regards,

Donald
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Re: Duncan Livingston and Christian Beaton of Lettermore, Mu

Postby Canadian Livingstone » Thu Apr 11, 2019 11:54 pm

Hi James,

I finally found the old research papers passed on to me several years ago by another Canadian Livingston researcher that had been part of a collection gathered over the year and passed on to her by another old Mull LIvingston researcher descended from one of the children of Duncan Livingston and Christian Beaton who left their parents who resided in Lettermore, Kilninian Parish, Mull in the early 1800's for settlement in Upper Canada locating in Dalhousie Township, Lanark County, Ontario. I have found over the years that a great many Mull and neighbouring Morvern Argyll Livingston families settled in British North America in the early 1800's with a good number locating in Nova Scotia and PEI while others located in Upper Canada (present day province of Ontario, Canada.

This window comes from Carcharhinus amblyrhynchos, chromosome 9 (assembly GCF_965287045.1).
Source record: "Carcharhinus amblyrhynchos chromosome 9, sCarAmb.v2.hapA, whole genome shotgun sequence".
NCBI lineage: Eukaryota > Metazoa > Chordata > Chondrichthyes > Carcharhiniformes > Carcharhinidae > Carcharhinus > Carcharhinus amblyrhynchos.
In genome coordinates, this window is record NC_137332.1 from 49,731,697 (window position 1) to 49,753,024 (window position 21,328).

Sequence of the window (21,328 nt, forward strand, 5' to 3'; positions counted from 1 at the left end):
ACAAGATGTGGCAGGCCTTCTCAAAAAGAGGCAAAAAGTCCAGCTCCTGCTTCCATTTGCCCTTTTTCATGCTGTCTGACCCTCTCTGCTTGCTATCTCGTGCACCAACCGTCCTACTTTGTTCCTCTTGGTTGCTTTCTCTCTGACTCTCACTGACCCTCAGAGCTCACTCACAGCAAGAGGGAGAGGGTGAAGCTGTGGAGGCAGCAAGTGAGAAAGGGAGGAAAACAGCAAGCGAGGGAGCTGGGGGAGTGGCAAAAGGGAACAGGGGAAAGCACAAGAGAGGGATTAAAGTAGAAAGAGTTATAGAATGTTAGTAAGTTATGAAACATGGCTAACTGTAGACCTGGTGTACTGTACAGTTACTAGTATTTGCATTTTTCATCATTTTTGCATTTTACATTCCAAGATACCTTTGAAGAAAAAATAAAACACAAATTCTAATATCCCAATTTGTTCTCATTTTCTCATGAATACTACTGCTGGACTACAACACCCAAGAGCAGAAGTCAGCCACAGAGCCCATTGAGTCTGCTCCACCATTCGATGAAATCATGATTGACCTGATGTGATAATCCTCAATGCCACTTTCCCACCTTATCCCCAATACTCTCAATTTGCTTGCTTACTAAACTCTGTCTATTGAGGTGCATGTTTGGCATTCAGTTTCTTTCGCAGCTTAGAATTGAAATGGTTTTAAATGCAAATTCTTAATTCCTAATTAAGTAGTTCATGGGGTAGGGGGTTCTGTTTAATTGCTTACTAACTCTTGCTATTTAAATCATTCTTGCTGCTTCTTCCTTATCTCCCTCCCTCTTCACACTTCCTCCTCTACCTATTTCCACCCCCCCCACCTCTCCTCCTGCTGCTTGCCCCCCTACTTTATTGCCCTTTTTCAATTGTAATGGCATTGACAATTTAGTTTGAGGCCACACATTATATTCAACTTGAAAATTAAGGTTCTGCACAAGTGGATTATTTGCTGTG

Over the years a great number of Livingstons and those related to Livingston families have contacted the forum with old family stories of a family connection to Dr. LIvingtone the renowned missionary, Doctor and African explorer but very few have actual documented evidence to support this. It it my understanding that Duncan Livingston Sr. Lettermore, Mull was quite likely a brother of Dr. Livingstone's grandfather Neil Livingston born in the 1740's were somehow related to Dr. Livingstone's grandfather Neil Livingston b. in the 1740's whose earliest Argyllshire record indicates that at the time of his marriage in 1774 to Mary Morrison he was also residing at Lettermore, Mull where Duncan Livingston Father of the Dalhousie Lanark County Livingston settlers of the 1820's had resided and where they were born. Most interesting, Dr. Livingstone's older brother John Livingston 1811-1899, in an interview with a correspondent with the London Evening Herald visiting John Livingston in Listowel, Perth County, Ontario, Canada in the Winter of 1872 the travelling journalist stated that John had told him that "he once kept store in the County of Lanark (Ontario, Canada) and that his cousins John and Alexander Livingston, once lived on the Highland Line in Dalhousie" (Township, Lanark County,Ontario). The interviewer in 1872 only referred to as the "Traveller" mentions that he knew both Alexander and John Livingston as a boy so it is clear that he was from Lanark County, Ontario or had lived there and was a correspondent for I assume a London Ontario newspaper at the time named the London Evening Herald unless he was a local journalist hired by a British Newspaper the London Evening Herald.